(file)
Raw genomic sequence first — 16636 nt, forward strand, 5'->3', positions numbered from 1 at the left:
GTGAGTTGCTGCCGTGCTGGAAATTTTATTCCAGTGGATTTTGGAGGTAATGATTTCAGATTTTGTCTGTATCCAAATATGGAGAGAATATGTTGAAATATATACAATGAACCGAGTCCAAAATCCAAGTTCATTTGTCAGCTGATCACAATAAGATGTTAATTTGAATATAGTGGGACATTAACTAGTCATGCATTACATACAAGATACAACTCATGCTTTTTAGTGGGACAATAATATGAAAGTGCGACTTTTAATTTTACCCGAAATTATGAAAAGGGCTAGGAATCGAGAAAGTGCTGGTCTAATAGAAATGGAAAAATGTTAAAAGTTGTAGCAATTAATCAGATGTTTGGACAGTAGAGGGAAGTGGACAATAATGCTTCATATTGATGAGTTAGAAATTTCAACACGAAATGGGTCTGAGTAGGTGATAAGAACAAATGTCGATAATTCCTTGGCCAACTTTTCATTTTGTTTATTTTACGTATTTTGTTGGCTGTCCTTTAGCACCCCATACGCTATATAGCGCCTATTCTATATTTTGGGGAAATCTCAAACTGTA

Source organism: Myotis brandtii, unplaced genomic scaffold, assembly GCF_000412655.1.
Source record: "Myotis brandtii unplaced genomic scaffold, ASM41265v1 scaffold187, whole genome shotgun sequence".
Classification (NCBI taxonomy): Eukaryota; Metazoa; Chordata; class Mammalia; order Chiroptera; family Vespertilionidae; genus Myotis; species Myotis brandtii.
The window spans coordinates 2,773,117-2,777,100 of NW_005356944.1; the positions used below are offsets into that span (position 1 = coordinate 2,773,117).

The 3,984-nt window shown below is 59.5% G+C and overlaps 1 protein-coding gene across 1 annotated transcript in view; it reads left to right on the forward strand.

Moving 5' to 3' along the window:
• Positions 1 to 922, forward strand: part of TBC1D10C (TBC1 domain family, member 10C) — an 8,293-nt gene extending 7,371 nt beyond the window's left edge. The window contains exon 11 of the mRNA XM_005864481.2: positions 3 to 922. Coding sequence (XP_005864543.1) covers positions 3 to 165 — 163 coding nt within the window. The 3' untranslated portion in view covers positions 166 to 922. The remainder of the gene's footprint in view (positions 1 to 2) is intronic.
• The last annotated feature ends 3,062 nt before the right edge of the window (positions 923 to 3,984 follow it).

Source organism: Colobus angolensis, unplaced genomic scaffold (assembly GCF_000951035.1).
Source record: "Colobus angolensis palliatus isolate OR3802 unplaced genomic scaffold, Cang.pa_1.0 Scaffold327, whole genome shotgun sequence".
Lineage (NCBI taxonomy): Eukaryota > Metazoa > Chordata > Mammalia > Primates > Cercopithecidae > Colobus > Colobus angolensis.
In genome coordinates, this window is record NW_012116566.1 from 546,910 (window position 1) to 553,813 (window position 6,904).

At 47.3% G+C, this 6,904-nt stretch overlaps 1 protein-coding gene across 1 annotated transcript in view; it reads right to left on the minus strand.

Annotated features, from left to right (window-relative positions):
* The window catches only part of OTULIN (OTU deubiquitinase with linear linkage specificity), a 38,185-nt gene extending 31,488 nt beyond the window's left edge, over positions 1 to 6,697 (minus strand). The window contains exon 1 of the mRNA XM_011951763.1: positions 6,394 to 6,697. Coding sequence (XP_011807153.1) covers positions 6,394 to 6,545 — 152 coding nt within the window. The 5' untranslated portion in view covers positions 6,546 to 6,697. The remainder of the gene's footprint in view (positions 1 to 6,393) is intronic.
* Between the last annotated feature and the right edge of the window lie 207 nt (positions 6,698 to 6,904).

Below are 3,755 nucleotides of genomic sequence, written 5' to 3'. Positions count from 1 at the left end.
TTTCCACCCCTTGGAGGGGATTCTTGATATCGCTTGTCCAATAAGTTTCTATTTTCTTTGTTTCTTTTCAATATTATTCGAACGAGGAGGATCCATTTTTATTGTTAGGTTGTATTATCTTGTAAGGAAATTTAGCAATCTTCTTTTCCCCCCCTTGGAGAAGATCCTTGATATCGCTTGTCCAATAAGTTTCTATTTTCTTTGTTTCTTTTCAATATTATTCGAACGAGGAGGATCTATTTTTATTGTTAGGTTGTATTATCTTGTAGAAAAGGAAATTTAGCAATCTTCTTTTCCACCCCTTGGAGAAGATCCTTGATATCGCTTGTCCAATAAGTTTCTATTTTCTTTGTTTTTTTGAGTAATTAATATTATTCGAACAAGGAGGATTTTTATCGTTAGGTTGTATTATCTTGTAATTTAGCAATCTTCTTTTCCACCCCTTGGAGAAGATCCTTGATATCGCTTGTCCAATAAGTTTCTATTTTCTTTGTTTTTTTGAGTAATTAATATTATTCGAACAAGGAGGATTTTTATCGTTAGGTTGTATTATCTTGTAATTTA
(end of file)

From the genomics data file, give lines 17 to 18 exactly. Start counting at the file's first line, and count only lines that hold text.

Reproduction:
* The window catches only part of OTULIN (OTU deubiquitinase with linear linkage specificity), a 38,185-nt gene extending 31,488 nt beyond the window's left edge, over positions 1 to 6,697 (minus strand). The window contains exon 1 of the mRNA XM_011951763.1: positions 6,394 to 6,697. Coding sequence (XP_011807153.1) covers positions 6,394 to 6,545 — 152 coding nt within the window. The 5' untranslated portion in view covers positions 6,546 to 6,697. The remainder of the gene's footprint in view (positions 1 to 6,393) is intronic.
* Between the last annotated feature and the right edge of the window lie 207 nt (positions 6,698 to 6,904).